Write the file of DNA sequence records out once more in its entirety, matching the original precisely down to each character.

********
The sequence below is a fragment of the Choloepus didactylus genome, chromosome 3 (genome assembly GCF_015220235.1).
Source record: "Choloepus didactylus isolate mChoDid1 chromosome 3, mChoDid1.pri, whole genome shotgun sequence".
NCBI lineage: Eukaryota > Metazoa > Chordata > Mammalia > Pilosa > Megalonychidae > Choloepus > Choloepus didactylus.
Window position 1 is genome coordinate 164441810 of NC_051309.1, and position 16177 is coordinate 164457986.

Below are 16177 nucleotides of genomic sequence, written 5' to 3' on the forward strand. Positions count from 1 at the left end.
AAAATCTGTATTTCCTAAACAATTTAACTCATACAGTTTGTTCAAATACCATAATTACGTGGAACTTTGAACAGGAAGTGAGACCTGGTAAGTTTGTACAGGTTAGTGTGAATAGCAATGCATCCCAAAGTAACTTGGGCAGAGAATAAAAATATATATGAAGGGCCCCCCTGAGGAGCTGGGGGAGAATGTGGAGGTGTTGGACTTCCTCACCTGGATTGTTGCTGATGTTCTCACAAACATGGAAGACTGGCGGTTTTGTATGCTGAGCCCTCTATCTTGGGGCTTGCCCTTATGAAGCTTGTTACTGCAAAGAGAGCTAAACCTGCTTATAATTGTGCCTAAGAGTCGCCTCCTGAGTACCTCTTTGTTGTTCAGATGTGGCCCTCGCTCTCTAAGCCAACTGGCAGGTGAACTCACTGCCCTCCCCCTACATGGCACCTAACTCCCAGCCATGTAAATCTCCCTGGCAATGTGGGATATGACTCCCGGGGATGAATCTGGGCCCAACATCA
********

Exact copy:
The sequence below is a fragment of the Choloepus didactylus genome, chromosome 3 (genome assembly GCF_015220235.1).
Source record: "Choloepus didactylus isolate mChoDid1 chromosome 3, mChoDid1.pri, whole genome shotgun sequence".
NCBI lineage: Eukaryota > Metazoa > Chordata > Mammalia > Pilosa > Megalonychidae > Choloepus > Choloepus didactylus.
Window position 1 is genome coordinate 164441810 of NC_051309.1, and position 16177 is coordinate 164457986.

Below are 16177 nucleotides of genomic sequence, written 5' to 3' on the forward strand. Positions count from 1 at the left end.
AAAATCTGTATTTCCTAAACAATTTAACTCATACAGTTTGTTCAAATACCATAATTACGTGGAACTTTGAACAGGAAGTGAGACCTGGTAAGTTTGTACAGGTTAGTGTGAATAGCAATGCATCCCAAAGTAACTTGGGCAGAGAATAAAAATATATATGAAGGGCCCCCCTGAGGAGCTGGGGGAGAATGTGGAGGTGTTGGACTTCCTCACCTGGATTGTTGCTGATGTTCTCACAAACATGGAAGACTGGCGGTTTTGTATGCTGAGCCCTCTATCTTGGGGCTTGCCCTTATGAAGCTTGTTACTGCAAAGAGAGCTAAACCTGCTTATAATTGTGCCTAAGAGTCGCCTCCTGAGTACCTCTTTGTTGTTCAGATGTGGCCCTCGCTCTCTAAGCCAACTGGCAGGTGAACTCACTGCCCTCCCCCTACATGGCACCTAACTCCCAGCCATGTAAATCTCCCTGGCAATGTGGGATATGACTCCCGGGGATGAATCTGGGCCCAACATCA